Sample Case Study: Soil Contamination
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Written by Chiara Klein, Duke Superfund Community Engagement Core
On the outskirts of a small town, there is a dirt lot surrounded by chain link fencing. The lot has been vacant for almost five years now and the town has never moved to build on it. In the past, the town was home to many industries, and many of the old factory buildings remain. A group of local residents have been considering turning it into a community garden, pending approval from the town council. The local residents have never started a garden before. They are thinking about costs, what to grow, and how to manage the site, but before they break ground there are other things to consider.
Gardening and eating homegrown produce are healthy and rewarding activities, But it’s important to be aware of the previous land uses at your garden site and potential health risks from chemical contaminants in the soil.
Chemical contaminants – such as heavy metals and organic compounds like PCBs or petroleum products – can enter into garden soil and ultimately our bodies if we are not careful. We can be exposed by breathing in dust from contaminated soil, by absorbing contaminants tracked inside on shoes, or by eating unwashed produce.
This might sound scary, but there are a lot of easy actions you can take to keep yourself and others safe. The Duke University Superfund Research Center’s Community Engagement Core, in partnership with NC State Extension Gardener, has developed several resources to help gardeners understand which chemical soil contaminants may be present in their gardens, as well as how to test their soil for contaminants, how to avoid introducing further contamination into their gardens, and how to limit exposure to contaminants in the garden.
To return to our local residents attempting to construct their community garden, the first thing they might want to do is work through our survey “Check Your Dirt NC.” This survey is designed to help gardeners understand what their specific risk of contamination might be, and how to limit exposure. The survey asks how the land was used before becoming a garden – this provides a great opportunity for gardeners to learn about the land-use history on their plot. In our example, the fact that it was a former industrial site means that future gardeners should try to find out exactly what stood on their plot before they begin gardening on it. There are many ways of learning about past land use – a simple Google search can be a great place to start!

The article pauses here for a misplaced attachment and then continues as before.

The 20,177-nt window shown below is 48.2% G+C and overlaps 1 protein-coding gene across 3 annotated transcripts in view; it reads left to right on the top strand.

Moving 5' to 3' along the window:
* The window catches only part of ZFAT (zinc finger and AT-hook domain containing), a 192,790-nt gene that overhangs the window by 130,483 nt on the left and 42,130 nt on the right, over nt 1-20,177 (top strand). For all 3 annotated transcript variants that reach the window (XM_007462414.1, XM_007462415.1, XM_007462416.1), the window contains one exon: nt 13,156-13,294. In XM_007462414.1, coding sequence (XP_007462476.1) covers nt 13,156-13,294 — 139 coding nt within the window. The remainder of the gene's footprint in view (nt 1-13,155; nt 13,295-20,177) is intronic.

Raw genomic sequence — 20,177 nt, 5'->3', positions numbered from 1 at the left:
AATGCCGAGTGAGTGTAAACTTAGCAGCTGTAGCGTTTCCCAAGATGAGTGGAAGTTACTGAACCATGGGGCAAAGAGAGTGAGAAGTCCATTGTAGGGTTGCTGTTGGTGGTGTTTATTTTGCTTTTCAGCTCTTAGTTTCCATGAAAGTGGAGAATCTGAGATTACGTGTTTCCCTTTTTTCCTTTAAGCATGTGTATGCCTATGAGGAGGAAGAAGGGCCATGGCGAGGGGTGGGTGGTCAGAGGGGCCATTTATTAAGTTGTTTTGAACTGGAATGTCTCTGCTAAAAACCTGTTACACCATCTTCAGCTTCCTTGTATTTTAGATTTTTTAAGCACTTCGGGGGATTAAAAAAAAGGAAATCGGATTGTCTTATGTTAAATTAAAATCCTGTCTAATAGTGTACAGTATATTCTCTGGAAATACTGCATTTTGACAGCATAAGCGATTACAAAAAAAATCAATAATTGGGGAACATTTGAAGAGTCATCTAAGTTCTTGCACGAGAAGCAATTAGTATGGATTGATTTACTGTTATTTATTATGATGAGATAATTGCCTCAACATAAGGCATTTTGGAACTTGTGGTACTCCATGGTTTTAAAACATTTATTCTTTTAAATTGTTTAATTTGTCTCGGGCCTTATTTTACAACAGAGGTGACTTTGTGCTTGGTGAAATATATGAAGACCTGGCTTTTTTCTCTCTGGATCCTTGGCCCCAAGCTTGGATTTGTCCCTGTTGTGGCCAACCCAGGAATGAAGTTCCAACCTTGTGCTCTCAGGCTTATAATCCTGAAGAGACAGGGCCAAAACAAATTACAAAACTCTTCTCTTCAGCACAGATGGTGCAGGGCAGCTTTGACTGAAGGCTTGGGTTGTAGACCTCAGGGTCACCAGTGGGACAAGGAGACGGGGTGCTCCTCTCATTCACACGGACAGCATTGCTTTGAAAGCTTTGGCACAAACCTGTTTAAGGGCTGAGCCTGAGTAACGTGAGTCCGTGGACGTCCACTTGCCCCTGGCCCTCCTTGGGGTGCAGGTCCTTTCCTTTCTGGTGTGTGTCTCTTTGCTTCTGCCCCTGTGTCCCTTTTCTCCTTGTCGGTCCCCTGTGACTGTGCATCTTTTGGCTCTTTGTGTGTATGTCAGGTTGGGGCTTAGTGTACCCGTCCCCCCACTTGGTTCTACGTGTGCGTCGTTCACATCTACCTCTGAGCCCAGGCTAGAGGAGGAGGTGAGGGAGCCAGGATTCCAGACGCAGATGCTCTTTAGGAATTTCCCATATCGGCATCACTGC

Once they have a better sense of the former land use, they will have a better idea of which, if any contaminants might be present on the land. This will help them decide whether they need to test their soil for chemical contaminants, and, what to test for. More information on soil testing can be found on the Soils page of the NC State Extension Gardener site, and in the “How can I learn more about my garden site?” video within the Gardening Safely video series.
If soil testing is necessary, once results have been obtained, it is helpful to learn more about the contaminants present in the soil and the associated health risks they may pose. The Chemical Contaminants in the Soil page contains eight fact sheets on common contaminants that can be viewed online, downloaded, and printed.
Armed with knowledge, the community gardeners can now begin to build and implement the elements of their garden that will help limit their exposure. These include building raised garden beds, planting ornamentals, planting hedges to prevent airborne contamination from roadways, adding compost, and choosing the right garden materials. The Check Your Dirt NC survey has information about many of these options.
Once the garden is up and running, there are still more ways to protect those working in the garden. These include washing produce, not bringing garden gear (gloves, boots, etc.) into the house, and washing your hands. These tips can be found on the “10 Healthy Garden Tips” factsheet and in the Gardening Safely video series.
All of these resources are available to gardeners, and anyone who wants to learn more about gardening safely. For more information or to inquire about additional learning opportunities, please contact CEC Program Coordinator Chiara Klein at email@example.com.